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Technology could change business models for OEMs and suppliers

INSIGHT ARTICLE  | 

With the arrival of smart technology and the anticipation of an enhanced data infrastructure, increasingly urgent questions are arising for automakers and their suppliers. Vehicle components using embedded sensors are able to capture and share a great deal of information, but how that information is stored, shared and used is the difference between merely collecting data and actually adding value. But who will have access to the data from individual vehicles? How will that data be secured from unauthorized users?

As information on drivers and products becomes available, OEMs and auto suppliers seeking to leverage that data need to have a solid data strategy.

A changing business model

The auto industry is often cited as an example of the application of artificial intelligence. But using data to gain a competitive edge is an example of business intelligence.

For all its advantages, the internet of things merely gathers raw data either for individual vehicles or a cohort of them. With the implementation of wireless cellular vehicle-to-everything technology, data can be gathered down to the component level and real-time information can be provided to drivers from other vehicles or an external infrastructure.

Auto suppliers hoping to distinguish themselves in the marketplace need find ways that they can capitalize on the new technology, if they haven’t already done so. Some call it the internet of services, where both consumers and automakers are beneficiaries. For suppliers analyzing and leveraging the data they collect, applied knowledge is power.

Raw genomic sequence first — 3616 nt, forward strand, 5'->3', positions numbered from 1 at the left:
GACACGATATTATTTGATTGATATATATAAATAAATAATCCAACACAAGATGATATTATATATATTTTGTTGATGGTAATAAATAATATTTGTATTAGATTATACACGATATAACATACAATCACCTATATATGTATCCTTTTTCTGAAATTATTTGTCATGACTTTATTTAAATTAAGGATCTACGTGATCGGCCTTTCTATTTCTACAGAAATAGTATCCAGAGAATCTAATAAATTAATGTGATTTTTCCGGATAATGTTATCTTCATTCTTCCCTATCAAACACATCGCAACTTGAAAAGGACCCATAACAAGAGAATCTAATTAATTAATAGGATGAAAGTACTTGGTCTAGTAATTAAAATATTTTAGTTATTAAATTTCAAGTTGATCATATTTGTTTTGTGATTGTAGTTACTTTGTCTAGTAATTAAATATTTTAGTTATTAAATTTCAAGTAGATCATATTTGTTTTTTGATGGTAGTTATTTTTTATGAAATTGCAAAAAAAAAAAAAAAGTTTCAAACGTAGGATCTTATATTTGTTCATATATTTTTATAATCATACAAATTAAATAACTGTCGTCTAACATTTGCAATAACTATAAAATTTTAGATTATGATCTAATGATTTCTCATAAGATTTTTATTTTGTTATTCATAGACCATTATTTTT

For consumers, the connected car will assist in a variety of ways that address safety and traffic flow. Infrastructure with roadside monitors will alert drivers to emergencies or traffic congestion, and provide alternate routes. This is already happening with some GPS apps. Vehicle maintenance alerts will not only remind drivers of ongoing maintenance issues, but may also suggest specific vendors. Aggregate data collected from vehicles can be used to predict issues before they become problems.

For automakers, service problems can be avoided if suppliers use technology to predict and address potential difficulties with components. Being able to track components, enable lean inventory and manage production quality are areas where suppliers can provide value.

Security and ethical considerations

According to the Auto Alliance, automakers invested nearly $109 billion globally on research and development in 2017, ranking the industry ahead of other technology-driven industries. But technology is not without a degree of risk.

The technology behind connected vehicles makes them vulnerable to unauthorized access. Collectively, automakers and suppliers are establishing associations to deal with this common risk. Auto-ISAC, for example, is an industry community of auto and commercial vehicle OEMs and their suppliers that was formed to share and analyze intelligence about emerging cybersecurity risks to connected vehicles.

The information pulled from private and commercial vehicles raises legal and ethical risks as well. Regulatory entities around the world may differ when it comes to what can be done with such information—if it can be collected at all.

Workforce considerations

Needless to say, working with innovative technology requires the skills of a trained workforce. The Center for Automotive Research says the auto industry ranks among the highest in percentages of electrical, industrial and mechanical engineers in the workforce. Low unemployment and an aging workforce will force suppliers to find incentives to attract and retain such an integral part of the industry’s future.

It’s not just about capturing data

According to the Auto Alliance, today’s high-tech automobile is comprised of 30,000 parts. As more data comes in, suppliers have an opportunity to provide additional value to their OEMs and, ultimately, to consumers. But they will need to have a robust data strategy if they are going to take advantage of the raw data they are collecting.


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